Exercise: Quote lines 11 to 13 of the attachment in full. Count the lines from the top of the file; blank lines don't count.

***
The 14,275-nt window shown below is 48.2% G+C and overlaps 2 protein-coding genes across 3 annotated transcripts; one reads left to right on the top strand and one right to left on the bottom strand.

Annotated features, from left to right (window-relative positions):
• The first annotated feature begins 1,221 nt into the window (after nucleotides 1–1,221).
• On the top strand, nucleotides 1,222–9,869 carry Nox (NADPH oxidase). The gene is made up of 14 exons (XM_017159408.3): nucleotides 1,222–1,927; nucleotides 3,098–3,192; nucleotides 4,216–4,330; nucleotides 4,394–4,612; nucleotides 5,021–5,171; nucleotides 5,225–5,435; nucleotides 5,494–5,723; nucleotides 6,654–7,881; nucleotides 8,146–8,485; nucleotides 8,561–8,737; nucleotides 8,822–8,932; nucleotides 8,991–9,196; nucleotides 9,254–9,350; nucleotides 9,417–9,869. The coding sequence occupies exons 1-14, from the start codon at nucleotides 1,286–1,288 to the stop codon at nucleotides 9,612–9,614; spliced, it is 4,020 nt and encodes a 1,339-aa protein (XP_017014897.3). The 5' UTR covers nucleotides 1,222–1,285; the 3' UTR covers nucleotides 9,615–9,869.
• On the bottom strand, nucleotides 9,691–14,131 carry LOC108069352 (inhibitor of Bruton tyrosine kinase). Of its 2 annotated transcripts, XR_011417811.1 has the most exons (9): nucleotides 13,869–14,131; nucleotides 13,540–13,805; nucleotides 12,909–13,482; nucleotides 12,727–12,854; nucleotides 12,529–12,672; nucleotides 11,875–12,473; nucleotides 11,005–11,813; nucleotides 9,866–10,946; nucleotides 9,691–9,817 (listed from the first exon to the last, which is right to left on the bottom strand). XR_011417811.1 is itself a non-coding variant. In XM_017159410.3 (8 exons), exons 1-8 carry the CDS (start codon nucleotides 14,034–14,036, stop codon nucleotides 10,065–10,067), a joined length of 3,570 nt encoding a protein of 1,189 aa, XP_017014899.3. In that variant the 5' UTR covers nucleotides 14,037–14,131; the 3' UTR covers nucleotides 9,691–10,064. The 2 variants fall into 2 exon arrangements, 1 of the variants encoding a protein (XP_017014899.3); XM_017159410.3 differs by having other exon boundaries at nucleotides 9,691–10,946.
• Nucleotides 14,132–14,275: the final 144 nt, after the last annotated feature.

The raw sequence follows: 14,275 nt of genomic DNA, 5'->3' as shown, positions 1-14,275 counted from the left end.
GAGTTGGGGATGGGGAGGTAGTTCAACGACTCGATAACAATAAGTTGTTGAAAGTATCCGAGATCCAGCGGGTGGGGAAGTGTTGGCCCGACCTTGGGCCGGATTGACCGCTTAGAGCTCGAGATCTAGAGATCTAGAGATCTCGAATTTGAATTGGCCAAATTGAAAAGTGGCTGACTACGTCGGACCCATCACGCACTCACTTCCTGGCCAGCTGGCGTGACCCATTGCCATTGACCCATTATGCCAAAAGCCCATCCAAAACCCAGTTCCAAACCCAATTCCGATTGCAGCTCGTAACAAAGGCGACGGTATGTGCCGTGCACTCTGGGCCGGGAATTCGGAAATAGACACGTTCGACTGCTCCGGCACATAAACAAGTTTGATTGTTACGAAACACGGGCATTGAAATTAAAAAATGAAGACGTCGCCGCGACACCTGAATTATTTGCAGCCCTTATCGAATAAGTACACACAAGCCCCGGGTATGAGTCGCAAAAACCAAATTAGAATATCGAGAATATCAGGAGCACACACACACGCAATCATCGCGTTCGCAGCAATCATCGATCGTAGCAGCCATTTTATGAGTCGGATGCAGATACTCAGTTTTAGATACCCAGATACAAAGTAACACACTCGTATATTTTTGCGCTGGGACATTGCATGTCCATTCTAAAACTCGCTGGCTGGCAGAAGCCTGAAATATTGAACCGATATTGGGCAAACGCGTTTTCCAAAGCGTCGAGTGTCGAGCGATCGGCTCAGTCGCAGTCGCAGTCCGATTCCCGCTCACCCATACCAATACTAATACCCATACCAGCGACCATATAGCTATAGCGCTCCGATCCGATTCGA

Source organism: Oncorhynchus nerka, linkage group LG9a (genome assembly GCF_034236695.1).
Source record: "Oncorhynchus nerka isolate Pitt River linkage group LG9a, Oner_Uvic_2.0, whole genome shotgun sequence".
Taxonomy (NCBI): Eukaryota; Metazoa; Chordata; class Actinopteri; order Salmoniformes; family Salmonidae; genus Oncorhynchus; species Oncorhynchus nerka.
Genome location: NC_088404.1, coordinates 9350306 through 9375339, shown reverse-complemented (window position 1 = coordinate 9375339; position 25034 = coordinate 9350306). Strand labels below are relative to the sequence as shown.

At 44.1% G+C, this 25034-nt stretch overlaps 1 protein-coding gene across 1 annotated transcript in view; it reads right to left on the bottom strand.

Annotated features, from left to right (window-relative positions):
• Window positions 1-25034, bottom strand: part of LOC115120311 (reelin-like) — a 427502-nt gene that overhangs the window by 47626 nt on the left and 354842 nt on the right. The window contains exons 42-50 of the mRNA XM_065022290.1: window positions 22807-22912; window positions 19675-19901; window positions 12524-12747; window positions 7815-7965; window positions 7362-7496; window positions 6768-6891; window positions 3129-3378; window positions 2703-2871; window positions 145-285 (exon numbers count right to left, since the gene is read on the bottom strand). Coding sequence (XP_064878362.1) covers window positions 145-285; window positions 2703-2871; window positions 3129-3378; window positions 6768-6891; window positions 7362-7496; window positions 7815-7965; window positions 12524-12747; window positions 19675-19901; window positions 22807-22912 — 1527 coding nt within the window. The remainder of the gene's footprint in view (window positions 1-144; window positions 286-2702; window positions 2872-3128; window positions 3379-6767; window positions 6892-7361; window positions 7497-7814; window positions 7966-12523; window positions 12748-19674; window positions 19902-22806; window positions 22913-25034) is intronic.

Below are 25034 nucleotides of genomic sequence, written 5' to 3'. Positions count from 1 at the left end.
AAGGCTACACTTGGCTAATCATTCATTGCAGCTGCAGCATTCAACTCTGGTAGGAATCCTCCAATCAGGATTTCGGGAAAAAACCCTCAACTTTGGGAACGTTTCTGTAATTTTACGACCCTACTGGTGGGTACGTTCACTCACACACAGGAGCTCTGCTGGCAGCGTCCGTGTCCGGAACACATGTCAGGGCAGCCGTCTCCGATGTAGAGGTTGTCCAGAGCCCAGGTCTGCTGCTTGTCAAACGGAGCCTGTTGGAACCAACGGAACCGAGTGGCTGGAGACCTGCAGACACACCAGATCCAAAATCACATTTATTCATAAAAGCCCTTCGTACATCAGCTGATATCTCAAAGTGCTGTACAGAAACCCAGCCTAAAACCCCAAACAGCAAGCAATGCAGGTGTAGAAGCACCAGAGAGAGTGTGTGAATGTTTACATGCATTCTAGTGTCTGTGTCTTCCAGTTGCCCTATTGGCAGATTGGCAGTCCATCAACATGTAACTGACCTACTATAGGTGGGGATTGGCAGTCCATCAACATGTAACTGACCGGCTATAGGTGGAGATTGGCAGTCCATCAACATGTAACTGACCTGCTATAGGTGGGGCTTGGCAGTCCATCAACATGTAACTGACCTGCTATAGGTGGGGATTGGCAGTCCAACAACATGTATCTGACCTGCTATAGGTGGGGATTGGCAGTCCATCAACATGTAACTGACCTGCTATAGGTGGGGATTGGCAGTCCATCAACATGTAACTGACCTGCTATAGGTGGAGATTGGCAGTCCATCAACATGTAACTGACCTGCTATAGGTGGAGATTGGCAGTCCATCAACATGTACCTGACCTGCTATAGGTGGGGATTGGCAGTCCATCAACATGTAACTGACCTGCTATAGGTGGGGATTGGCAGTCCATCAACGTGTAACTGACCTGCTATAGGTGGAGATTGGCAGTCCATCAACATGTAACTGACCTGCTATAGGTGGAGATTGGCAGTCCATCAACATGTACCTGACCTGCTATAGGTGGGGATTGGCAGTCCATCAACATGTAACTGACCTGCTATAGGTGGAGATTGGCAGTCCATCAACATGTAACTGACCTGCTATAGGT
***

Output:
Taxonomy (NCBI): Eukaryota; Metazoa; Chordata; class Actinopteri; order Salmoniformes; family Salmonidae; genus Oncorhynchus; species Oncorhynchus nerka.
Genome location: NC_088404.1, coordinates 9350306 through 9375339, shown reverse-complemented (window position 1 = coordinate 9375339; position 25034 = coordinate 9350306). Strand labels below are relative to the sequence as shown.

At 44.1% G+C, this 25034-nt stretch overlaps 1 protein-coding gene across 1 annotated transcript in view; it reads right to left on the bottom strand.